If you decide to brave the roads to San Josef Bay near Vancouver Island’s most northern point, then be sure to stop at the Goodspeed Fossil Beds. The site is pretty nondescript, but the local rotary club has placed a sign to let you know where to go. Don't worry went you start climbing up a short and partly overgrown, bumpy gravel road. Once you arrive, there are fossils everywhere!
Fossil Hunting in BC
Before I go further, please remember that fossils in BC are protected under the Land Act, which stipulates that “Provincial approval is required to collect fossils from Crown land. Fossils found on land administered by the Park Act, Ecological Reserve Act or Protected Areas of British Columbia Act, are under the authority of the Ministry of Environment.” However, “Surface collection, of small amounts of fossils common at the site is allowed, using hand tools. 'Common' refers to types of fossils not considered scientifically significant, and that occur in abundance such that collecting a few specimens would not deplete the resource at the site. “ – BC Government Website. This, I believe pertains to the Goodspeed Fossil Beds which have abundant clam and ammonite fossils that are well documented scientifically.
Geology of the Goodspeed Fossil Beds
The Goodspeed Fossil Beds are somewhere between 178 and 204 million years old (1,2,3). The beds were deposited from turbidites and in deep water. What is a turbidite? It is basically a mixture of sediment (sand and mud) and water. When the sediment and water is mixed together it is heavier than the surrounding water and so the mixture flows downhill. This video shows some nice examples of turbidites generated in a flume, which is basically an aquarium used for geological research.
At the time that the Goodspeed Fossil Beds were deposited, Vancouver Island was probably a series of volcanic islands or underwater mountains (see blog post of Myra Falls) somewhere near the equator (2). These islands were ringed by coral reefs. The turbidite flows formed in front of the reefs and picked up clams and ammonites living on the seafloor and in the overlying water column. The sediment-water-animal mixture flowed downhill and the sediment and animals in the mixture were deposited on the seafloor in the deep ocean. The animals carried in the flow were buried quickly leading to their excellent preservation. Much later, and following the collision of Vancouver Island and North America, these deep-water sedimentary deposits (probably sedimentary rocks by that point) were pushed up and exposed creating the Goodspeed Fossil Beds.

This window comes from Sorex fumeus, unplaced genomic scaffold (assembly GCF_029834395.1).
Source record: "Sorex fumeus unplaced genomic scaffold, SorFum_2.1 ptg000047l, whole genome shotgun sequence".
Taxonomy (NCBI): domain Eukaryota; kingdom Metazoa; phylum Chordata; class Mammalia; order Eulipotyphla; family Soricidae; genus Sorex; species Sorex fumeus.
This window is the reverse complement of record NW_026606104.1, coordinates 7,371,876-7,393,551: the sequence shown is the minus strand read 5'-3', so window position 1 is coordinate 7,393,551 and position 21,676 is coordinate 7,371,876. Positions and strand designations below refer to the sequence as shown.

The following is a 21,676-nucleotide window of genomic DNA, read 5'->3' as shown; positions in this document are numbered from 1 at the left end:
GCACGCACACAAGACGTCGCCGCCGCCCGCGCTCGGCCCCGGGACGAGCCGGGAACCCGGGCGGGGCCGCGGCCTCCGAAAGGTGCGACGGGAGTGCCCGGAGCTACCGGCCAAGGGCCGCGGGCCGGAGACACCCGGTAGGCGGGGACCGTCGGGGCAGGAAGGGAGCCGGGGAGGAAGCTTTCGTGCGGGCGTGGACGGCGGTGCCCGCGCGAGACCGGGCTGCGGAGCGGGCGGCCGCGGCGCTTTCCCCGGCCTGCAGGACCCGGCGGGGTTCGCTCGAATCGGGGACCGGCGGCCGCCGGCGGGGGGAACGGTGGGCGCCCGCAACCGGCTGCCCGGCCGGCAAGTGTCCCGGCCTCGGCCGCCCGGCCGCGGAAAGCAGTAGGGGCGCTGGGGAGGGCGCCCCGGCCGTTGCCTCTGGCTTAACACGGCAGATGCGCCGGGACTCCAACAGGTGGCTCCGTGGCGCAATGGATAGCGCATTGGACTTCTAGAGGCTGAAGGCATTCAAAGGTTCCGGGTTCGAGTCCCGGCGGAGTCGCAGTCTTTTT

Fossil Hunting at the Goodspeed Fossil Beds
The fossils you find at the Goodspeed Fossil Beds include thin-shelled clams and ammonites. The two most common thin-shelled clams are Halobia alaskana and Monotis subcircularis. Scientists think these clams attached themselves to the seafloor or to floating seaweed and filtered plankton from the ocean (3). You can also find several types of ammonites which looked a bit like a snail-squid hybrid. The living Nautilus is probably the best example of what ammonites looked like. Check out this video to learn more on Nautilus and it's connection to ammonites. The ammonites you may find include Gnomohalorites sp., Choristeras suttonese, Sympocyclus gunningi and Stantonites sp. (3). If these latin names mean nothing to you, don't worry, they are really only used to help classify, catalog, and label fossils. For a more complete list of fossils, I encourage you to pick up a copy of Ludvigsen and Beard’s 1997 book (3).
Fossil hunting at the Goodspeed Fossil Beds is pretty rewarding. If you collect specimens, however, please be sure to record who collected them, the date they were collected, and the precise location. That way if your fossils prove to be scientifically valuable, then scientists can study them to help understand what the world looked like hundreds of millions of years ago, and that is pretty cool!
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1) Nixon, G. T., Hammack, J. L., Koyanagi, V. M., Payie, G. J., Panteleyev, A., Massey, N. W. D., Hamilton, J. V., and Haggart, J. W., 1994, Preliminary geology of the Quatsino - Port McNeil map areas, northern Vancouver Island (92L/12, 11): British Columbia Geological Survey.
2) Nixon, G. T., Hammack, J. L., Koyanagi, V. M., Snyder, L. D., Payie, G. J., Panteleyev, A., Massey, N. W. D., Hamilton, J. V., Orr, A. J., Friedman, R. M., Archibald, D. A., Haggart, J. W., Orchard, M. J., Tozer, E. T., Tipper, H. W., Poulton, T. P., Palfy, J., and Cordey, F., 2011, Geology, Geochronolgy, Lithogeochemistry and Metamorphism of the Holberg-Winter Harbour Area, northern Vancouver Island (parts of 92L/5,12,13; 102I/8,9,16): BCGS.
3) Ludvigsen, R., and Beard, G., 1997, West Coast Fossils: A Guide to the Ancient Life of Vancouver Island, 2nd Edition, Madeira Park, BC, Harbour Publishing, 216 p.